Since the the 70th anniversary of the outbreak of the Second World War in September 2019, Running Past has covered a number of aspects of life on the ‘Home Front’ including the evacuation of Lewisham’s children to safer areas, the shelters built to try to keep the local population safe during air raids and the role of the Air Raid Precautions (ARP) Service.
We turn now to food rationing which was introduced on 8 January 1940; we’ll cover cover the linked issue of growing food in allotments and gardens through ‘Digging for Victory’ in a later post. Rationing didn’t completely end until 1954 and also covered clothes, petrol and various other goods.
In 1939 Britain was importing large quantities of food – including 70% of cheese, cereals and sugar, 80% of fruit and more than 50% of meat. It was fully expected that the Germans would target food supplies coming in via sea, as they had done with the U-Boat Campaign in World War 1.
The preparations for food rationing had begun soon after war started with the compilation of the 1939 Register which was used to was used to devise a carefully detailed rationing plan and issue Identity Cards. It listed everyone living at properties, although in London there were very few children mentioned due to evacuation that had happened a few weeks earlier; it also excluded any serving locally based adults serving with the armed forces.
Running Past has used the 1939 Register several times to look at specific streets, including Ardmere Road (pictured above), close to Hither Green Station. So, at 1 Ardmere Road, there was Fanny and Frederick Histed, the latter was entitled to extra rations due to his ‘Heavy Work’ as a builders labourer. Next door at No 2 (the numbering is consecutive) Amy and John Ashling lived, John was a general labourer, but not entitled to extra rations. It was the same at No 3 where Albert Tolhurst was also a general labourer. In the street as a whole just under a half of the men had the suffix or prefix to their trade of ‘Heavy Work’ which entitled them to extra rations. The differences were stark when we looked at both the Verdant Lane estate and the Arts and Crafts housing on Old Road – both had only a smattering of people entitled to extra rations for ‘Heavy Work.’
From 8 January 1940, every individual was issued with a ration book (see below, along with an Identity Card) which was registered at their local shops. Shopkeepers were then supplied with sufficient food for everyone registered. Ration books worked on a coupon based system, so people could purchase their entitlement but no more, although a good relationship with the shopkeeper might lead to more favourable treatment.
So in the terrace of shops 310 to 332 Lee High Road, locals may well have had ration coupons for the butchers RC Hamnett at 324; those close to Manor Park Parade (which will feature in posts in early 2020) would have no doubt queued up for their rations at Arthur Howard’s grocer’s shop at no. 16.
Returning the Ardmere Road, the locals from there and neighbouring streets such as Brightside Road would have taken their ration books to Edith May’s grocers at no 18 (which is pictured above), the shop closed in the 1980s and it is now a house. There are memories of the shop having (in this period and beyond)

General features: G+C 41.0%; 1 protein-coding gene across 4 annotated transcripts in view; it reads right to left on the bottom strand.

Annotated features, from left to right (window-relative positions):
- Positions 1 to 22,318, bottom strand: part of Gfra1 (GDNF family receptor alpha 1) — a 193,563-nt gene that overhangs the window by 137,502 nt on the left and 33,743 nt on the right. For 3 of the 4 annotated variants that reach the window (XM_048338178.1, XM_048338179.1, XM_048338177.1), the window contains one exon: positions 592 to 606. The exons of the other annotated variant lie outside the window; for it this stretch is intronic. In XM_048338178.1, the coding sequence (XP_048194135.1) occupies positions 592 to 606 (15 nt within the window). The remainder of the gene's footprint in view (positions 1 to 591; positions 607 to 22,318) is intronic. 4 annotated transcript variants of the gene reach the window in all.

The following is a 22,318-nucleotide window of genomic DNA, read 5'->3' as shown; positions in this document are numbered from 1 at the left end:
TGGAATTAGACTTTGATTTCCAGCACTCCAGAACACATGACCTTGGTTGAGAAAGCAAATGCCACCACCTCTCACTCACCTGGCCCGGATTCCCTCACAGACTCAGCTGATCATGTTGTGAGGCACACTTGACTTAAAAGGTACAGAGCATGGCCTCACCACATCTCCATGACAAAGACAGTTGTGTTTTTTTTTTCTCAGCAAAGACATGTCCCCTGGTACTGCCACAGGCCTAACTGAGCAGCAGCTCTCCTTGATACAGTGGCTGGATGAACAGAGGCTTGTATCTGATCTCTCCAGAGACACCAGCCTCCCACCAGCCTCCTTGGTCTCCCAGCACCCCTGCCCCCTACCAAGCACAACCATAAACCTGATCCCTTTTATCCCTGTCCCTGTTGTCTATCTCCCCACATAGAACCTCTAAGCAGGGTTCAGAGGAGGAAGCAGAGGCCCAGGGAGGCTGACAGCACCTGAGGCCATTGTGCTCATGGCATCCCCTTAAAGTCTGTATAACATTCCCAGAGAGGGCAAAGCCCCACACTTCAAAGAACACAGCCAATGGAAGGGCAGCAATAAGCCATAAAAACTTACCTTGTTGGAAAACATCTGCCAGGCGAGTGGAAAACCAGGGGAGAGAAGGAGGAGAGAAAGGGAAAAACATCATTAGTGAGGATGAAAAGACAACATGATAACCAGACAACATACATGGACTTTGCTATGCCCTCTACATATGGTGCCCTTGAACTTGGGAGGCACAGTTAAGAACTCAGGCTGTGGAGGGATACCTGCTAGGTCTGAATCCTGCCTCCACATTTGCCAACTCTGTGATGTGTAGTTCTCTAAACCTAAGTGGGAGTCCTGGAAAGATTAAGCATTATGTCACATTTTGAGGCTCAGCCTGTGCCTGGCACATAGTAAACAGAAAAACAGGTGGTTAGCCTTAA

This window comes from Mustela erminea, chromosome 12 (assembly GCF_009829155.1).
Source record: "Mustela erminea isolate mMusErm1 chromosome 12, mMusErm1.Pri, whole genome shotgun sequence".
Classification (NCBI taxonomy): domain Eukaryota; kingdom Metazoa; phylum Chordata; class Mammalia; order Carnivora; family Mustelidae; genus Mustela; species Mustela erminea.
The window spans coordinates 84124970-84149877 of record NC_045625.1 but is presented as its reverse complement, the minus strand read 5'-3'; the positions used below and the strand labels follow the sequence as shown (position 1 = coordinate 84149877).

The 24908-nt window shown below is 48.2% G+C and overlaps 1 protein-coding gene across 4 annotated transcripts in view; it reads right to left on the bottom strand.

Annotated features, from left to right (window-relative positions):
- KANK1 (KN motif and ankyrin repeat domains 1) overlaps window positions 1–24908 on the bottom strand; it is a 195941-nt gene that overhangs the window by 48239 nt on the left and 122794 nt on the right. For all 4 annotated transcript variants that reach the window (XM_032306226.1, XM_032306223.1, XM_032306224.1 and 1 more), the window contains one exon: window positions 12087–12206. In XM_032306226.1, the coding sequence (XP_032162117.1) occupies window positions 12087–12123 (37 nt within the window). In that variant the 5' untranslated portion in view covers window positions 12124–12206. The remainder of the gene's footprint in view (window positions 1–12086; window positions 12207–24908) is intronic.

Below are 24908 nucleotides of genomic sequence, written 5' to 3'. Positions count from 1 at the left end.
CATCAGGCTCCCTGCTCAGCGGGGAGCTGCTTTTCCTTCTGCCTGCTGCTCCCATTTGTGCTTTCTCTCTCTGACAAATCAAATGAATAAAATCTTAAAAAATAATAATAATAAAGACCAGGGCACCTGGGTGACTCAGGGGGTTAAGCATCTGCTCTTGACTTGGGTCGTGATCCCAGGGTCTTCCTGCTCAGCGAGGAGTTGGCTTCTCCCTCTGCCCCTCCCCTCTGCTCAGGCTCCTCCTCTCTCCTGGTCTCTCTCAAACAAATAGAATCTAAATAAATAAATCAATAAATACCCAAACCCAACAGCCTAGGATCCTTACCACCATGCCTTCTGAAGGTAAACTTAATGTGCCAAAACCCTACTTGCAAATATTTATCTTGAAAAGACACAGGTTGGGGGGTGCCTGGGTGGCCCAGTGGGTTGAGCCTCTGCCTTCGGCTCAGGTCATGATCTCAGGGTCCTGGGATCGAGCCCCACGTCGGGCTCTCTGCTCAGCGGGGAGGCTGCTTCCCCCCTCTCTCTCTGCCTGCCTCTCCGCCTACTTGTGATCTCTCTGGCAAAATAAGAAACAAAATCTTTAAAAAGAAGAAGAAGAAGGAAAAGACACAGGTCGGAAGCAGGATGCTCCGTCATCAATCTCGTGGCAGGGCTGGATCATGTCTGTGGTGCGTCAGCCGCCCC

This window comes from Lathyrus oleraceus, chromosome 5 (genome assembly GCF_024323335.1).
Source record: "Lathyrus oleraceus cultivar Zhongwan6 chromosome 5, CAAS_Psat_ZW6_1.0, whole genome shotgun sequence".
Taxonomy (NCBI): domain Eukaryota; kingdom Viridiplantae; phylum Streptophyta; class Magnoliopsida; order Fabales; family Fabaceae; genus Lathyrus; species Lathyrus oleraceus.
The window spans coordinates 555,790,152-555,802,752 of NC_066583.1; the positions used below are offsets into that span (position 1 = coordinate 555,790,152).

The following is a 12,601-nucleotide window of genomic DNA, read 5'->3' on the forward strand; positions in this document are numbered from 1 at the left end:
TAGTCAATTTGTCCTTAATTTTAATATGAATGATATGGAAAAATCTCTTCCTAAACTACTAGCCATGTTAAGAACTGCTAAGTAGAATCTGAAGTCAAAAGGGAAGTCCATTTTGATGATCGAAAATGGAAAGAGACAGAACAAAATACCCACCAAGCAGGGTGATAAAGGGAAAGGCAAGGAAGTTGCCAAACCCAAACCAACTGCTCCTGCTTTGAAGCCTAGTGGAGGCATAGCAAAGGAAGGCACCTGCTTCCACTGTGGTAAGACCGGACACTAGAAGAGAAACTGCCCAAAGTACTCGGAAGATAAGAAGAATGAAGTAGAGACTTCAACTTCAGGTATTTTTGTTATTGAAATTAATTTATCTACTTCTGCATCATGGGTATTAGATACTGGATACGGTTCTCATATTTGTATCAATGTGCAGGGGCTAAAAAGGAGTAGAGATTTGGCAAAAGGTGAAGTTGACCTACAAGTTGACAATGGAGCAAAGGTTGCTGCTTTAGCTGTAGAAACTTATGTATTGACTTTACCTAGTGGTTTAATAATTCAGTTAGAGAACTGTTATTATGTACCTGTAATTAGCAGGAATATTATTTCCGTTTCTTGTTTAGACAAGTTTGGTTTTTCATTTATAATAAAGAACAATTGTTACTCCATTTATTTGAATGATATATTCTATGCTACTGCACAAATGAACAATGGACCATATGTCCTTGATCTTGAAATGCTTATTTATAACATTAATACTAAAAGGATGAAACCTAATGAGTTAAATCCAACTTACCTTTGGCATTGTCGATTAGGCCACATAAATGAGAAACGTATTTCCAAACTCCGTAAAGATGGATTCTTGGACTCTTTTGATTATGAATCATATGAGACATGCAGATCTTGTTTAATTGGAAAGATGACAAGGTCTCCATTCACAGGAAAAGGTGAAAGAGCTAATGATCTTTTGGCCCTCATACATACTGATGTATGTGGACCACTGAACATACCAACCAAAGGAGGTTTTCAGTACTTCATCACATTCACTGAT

Old marble counters, wooden single drawer for a till, flagstone floor, shelves with doilies and a huge brass scales.
So what were the foods that Lewisham residents would have found rationed during World War 2? Initially, it was just bacon, butter and sugar were rationed; but meat was rationed from 11 March 1940; cooking fats and tea in July 1940; while cheese and jam were added to the list in March and May 1941.
- Bacon and ham 113 – 227 g (4 – 8 oz)
- Sugar 227 – 454 g (8 – 16 oz)
- Tea 57 – 113 g (2 – 4 oz)
- Meat 5 – 6p worth (1/- to 1/2d)
- Cheese 28 – 227 g (1 – 8 oz)
- Preserves 227 g – 1.36 kg (8 oz – 3 lb)
- Butter 57 – 227 g (2 – 8 oz)
- Margarine 113 – 340 g (4 – 12 oz)
- Lard 57-85 g (2-3 oz)
- Sweets 227-454 g (8-16 oz) – monthly
Lewisham Market survived during the early part of the war, although fruit such as oranges and bananas which were relatively common before the War became something of a rarity with queues ‘a mile long’ when they became available (1). Tomatoes too were much less common on the market than they had been pre-war; when they were available, traders typically imposed rations of their own, limiting purchases to 8 ounces (227 grams) (2). As a result there were long queues with children often sent to take adult places in the queue, while parents got on with the rest of their shopping (3).
However, it really struggled after V-1 attacks (4) including a direct hit on the market itself in July 1944.
There is a fascinating film in the collection of the Imperial War Museum, which was aimed at American audiences which is at least partially Catford based – the Catford Bridge Tavern is clearly visible in one of the shots. Unlike many of the other propaganda films, including ‘Britain Can Take It’ this wasn’t one made at Blackheath’s GPO Film Unit, made by the smaller World Wide Pictures.
Some with longer memories than mine recognise the shop that ‘Mrs Green’ is coming out of as being Sainsburys at 58 Rushey Green (pictured below, probably just after the War), almost next door to the current Aldi Shop.
- The picture of the Sainsburys shop at 58 Rushey Green is via the Sainsbury’s Archive
- 1939 Register data is via Find My Past (subscription required)
- The photograph of the the ration book and identity card is via eBay in December 2019.
- The photograph of the destruction of Lewisham Market by V-1, was first used a while ago on a post on that attack and came from the Lewisham War Memorials Wiki on a Creative Commons
- Lewis Blake (1995) How We Went to War – Deptford & Lewisham 1939 – 1945, The People’s Story p23
- ibid p24
- ibid p23
- ibid p23